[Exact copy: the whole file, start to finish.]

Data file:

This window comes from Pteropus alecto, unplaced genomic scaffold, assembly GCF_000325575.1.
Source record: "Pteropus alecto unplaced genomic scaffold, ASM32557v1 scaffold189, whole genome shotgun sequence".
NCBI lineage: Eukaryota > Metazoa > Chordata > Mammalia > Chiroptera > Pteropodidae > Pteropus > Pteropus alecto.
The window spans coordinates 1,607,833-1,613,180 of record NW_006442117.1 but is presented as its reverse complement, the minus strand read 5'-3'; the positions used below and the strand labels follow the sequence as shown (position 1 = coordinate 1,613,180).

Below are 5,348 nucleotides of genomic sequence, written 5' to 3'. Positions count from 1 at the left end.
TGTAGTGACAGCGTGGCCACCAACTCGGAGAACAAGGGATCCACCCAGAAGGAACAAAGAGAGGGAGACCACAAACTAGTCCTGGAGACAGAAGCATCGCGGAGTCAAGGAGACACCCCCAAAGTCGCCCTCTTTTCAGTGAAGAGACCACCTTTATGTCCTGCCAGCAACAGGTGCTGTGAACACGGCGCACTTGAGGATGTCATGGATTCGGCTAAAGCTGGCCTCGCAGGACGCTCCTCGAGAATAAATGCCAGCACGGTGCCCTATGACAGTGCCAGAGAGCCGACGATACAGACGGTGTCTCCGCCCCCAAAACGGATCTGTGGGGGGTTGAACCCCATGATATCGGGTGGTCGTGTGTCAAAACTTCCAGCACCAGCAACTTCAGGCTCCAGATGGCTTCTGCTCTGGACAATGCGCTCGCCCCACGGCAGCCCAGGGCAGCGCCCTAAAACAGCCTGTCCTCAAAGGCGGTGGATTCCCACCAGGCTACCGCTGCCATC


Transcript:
This window comes from Pteropus alecto, unplaced genomic scaffold, assembly GCF_000325575.1.
Source record: "Pteropus alecto unplaced genomic scaffold, ASM32557v1 scaffold189, whole genome shotgun sequence".
NCBI lineage: Eukaryota > Metazoa > Chordata > Mammalia > Chiroptera > Pteropodidae > Pteropus > Pteropus alecto.
The window spans coordinates 1,607,833-1,613,180 of record NW_006442117.1 but is presented as its reverse complement, the minus strand read 5'-3'; the positions used below and the strand labels follow the sequence as shown (position 1 = coordinate 1,613,180).

Below are 5,348 nucleotides of genomic sequence, written 5' to 3'. Positions count from 1 at the left end.
TGTAGTGACAGCGTGGCCACCAACTCGGAGAACAAGGGATCCACCCAGAAGGAACAAAGAGAGGGAGACCACAAACTAGTCCTGGAGACAGAAGCATCGCGGAGTCAAGGAGACACCCCCAAAGTCGCCCTCTTTTCAGTGAAGAGACCACCTTTATGTCCTGCCAGCAACAGGTGCTGTGAACACGGCGCACTTGAGGATGTCATGGATTCGGCTAAAGCTGGCCTCGCAGGACGCTCCTCGAGAATAAATGCCAGCACGGTGCCCTATGACAGTGCCAGAGAGCCGACGATACAGACGGTGTCTCCGCCCCCAAAACGGATCTGTGGGGGGTTGAACCCCATGATATCGGGTGGTCGTGTGTCAAAACTTCCAGCACCAGCAACTTCAGGCTCCAGATGGCTTCTGCTCTGGACAATGCGCTCGCCCCACGGCAGCCCAGGGCAGCGCCCTAAAACAGCCTGTCCTCAAAGGCGGTGGATTCCCACCAGGCTACCGCTGCCATC